BRAWN AND BRAINS

Un­der Ross Brawn’s stew­ard­ship, a promis­ing new era dawns for For­mula One

Car (South Africa) - - COLUMN -

EGULAR read­ers of this col­umn will be fa­mil­iar with my per­vad­ing sense of ex­as­per­a­tion over the way For­mula One is run, par­tic­u­larly in re­cent years as every­one – Bernie Ec­cle­stone, the teams, the sports gov­ern­ing body (FIA) – fol­lowed their own agenda. Fear not, though; help ap­pears to be at hand.

That is the over­rid­ing im­pres­sion I had fol­low­ing a chat with Ross Brawn, re­cently ap­pointed man­ag­ing di­rec­tor of F1 for the sport’s new own­ers, Lib­erty Me­dia Cor­po­ra­tion. Brawn will be one of three peo­ple re­plac­ing Bernie Ec­cle­stone, a fact that re­veals a great deal about the for­mer dic­ta­tor’s re­stric­tive meth­ods. But the key el­e­ment of Brawn’s im­por­tant role is that he is a fully quali ed poacher turned game­keeper.

Brawn has seen F1 from ev­ery an­gle, start­ing with his days as a me­chanic/ truck driver/tyre man/tea-maker for Frank Wil­liams in the early 1970s; through cham­pi­onships with Michael Schu­macher at Benet­ton and Fer­rari; on to run­ning his own ti­tle-winning team; be­fore help­ing es­tab­lish Mercedes F1 in its cur­rent com­pet­i­tive state. And, nally, tak­ing three years out to watch F1 from a dis­tance.

The lat­ter is the key from your point of view. Ross, ever a rac­ing fan, has been sit­ting on his sofa, try­ing to es­tab­lish what’s go­ing on … and not be­ing par­tic­u­larly im­pressed. It’s okay, he says, if there’s a lap­top handy and loads of in­for­ma­tion. And he agrees that as­pect of F1 ap­peals to fol­low­ers deeply

Rem­bed­ded in the tech­ni­cal minu­tiae that drives the rac­ing in ev­ery sense. But it was ap­par­ent to him that the ca­sual viewer could not af­ford to put the ket­tle on or visit the toi­let for fear of los­ing the race’s plot line; as­sum­ing they had it in the rst place. Brawn seems in­tent on bring­ing old-school val­ues to a sport that has dis­ap­peared up its own com­mer­cial ex­haust pipe and lost sight of its pri­mary pur­pose: entertainment.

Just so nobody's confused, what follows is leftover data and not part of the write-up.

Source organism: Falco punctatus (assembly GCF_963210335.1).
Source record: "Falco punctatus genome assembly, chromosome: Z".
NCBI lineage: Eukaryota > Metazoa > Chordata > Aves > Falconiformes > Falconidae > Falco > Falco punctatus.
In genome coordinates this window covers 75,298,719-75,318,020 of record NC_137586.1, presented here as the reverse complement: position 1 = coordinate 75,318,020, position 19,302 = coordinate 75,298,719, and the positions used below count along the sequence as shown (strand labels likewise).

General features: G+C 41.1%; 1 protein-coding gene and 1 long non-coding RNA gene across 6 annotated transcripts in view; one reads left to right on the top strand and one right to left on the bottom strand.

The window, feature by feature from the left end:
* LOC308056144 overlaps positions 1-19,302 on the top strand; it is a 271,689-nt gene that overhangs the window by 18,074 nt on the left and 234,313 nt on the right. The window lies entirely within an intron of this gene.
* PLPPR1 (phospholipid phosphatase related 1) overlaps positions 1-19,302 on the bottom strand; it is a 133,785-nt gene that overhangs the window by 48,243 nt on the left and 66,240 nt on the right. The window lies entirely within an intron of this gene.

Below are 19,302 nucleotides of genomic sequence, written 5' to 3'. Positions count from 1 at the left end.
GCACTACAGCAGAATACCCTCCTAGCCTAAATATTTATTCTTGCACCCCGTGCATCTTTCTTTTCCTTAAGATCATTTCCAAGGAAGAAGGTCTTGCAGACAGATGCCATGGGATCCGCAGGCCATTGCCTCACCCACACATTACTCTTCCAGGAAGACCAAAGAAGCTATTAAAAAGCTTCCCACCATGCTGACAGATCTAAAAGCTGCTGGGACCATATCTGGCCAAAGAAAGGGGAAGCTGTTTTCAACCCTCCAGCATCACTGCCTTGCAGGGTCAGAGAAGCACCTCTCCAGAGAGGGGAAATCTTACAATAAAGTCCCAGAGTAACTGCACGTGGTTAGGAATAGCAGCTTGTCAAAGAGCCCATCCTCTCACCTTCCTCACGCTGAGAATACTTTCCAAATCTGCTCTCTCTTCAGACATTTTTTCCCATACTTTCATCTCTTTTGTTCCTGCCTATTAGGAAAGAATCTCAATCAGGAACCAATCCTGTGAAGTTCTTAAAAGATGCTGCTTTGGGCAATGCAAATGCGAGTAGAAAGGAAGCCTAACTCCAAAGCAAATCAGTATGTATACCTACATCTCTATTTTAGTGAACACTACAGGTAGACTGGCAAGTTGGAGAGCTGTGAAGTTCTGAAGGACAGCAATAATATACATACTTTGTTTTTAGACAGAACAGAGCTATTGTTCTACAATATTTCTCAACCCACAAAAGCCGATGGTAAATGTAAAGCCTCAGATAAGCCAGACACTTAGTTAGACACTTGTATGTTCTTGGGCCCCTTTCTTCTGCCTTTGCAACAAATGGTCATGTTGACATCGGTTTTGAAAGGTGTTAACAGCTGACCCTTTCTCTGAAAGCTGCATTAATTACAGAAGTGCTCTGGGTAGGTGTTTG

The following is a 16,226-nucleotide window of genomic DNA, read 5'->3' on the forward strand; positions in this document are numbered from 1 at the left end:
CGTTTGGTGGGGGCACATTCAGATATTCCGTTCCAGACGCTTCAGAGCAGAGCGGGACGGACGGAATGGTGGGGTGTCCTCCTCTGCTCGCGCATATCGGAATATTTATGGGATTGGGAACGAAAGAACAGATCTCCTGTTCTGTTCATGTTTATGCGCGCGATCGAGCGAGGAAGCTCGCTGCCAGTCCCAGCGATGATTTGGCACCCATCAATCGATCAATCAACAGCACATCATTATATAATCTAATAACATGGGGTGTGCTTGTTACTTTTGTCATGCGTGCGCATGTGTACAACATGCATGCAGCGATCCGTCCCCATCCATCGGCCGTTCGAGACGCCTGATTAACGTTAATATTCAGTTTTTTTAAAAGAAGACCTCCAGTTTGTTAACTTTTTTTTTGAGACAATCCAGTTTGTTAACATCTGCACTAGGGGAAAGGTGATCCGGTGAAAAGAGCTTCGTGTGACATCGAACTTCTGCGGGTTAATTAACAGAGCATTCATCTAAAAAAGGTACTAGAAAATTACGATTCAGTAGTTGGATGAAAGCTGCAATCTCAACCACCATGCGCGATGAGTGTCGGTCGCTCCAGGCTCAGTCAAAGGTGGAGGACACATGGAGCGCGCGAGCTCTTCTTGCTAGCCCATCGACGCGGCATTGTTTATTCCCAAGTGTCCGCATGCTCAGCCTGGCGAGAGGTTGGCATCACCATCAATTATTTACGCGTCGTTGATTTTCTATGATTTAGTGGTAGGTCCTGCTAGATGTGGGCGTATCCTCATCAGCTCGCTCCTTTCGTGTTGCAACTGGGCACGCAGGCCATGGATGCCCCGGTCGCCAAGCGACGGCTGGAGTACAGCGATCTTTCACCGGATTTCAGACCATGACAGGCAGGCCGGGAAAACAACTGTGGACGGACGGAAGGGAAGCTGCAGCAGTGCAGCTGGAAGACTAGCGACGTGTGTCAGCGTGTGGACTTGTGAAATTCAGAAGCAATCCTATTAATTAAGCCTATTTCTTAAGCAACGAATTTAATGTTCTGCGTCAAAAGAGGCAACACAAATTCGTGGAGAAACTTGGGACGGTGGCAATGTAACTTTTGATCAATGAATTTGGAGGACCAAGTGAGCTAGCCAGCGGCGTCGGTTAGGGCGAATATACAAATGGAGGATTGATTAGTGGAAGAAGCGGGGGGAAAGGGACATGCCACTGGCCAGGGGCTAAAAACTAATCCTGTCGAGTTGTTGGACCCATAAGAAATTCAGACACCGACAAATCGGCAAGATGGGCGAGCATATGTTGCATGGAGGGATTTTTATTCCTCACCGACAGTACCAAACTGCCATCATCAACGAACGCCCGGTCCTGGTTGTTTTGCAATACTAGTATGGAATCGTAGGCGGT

Brawn’s be­lief runs con­trary to the the­ory that F1 should largely be a forc­ing house for the mo­tor in­dus­try. The cur­rent en­ergy-re­gen­er­at­ing power units, tech­ni­cally bril­liant though they are, bring huge ex­pense to a sport that needs to trim costs and even­tu­ally feed that re­duc­tion back to the pay­ing spec­ta­tor.

“If F1 has to align it­self with road cars, then log­i­cally we end up with an elec­tric car that drives it­self, and no­body wants that in F1,” says Brawn.

These are just some of the points Brawn has on his list of matters for dis­cus­sion. Driv­ing his agenda is a need to see F1 cars race wheel to wheel with­out the aid of DRS.

“I’m not a fan of DRS,” says Ross, and hope­fully that in­cludes the ex­ces­sive use of blue ags in­hibit­ing mid- eld run­ners and back­mark­ers from go­ing rac­ing for fear of hav­ing their wrists slapped.

Max Ver­stap­pen fans will also be pleased to learn that Brawn sup­ports the teenager’s in­sou­ciance and is not in a rush to crit­i­cise. Ac­cord­ing to Brawn, in 2016 Ver­stap­pen was “a great breath of fresh air for F1. He was very

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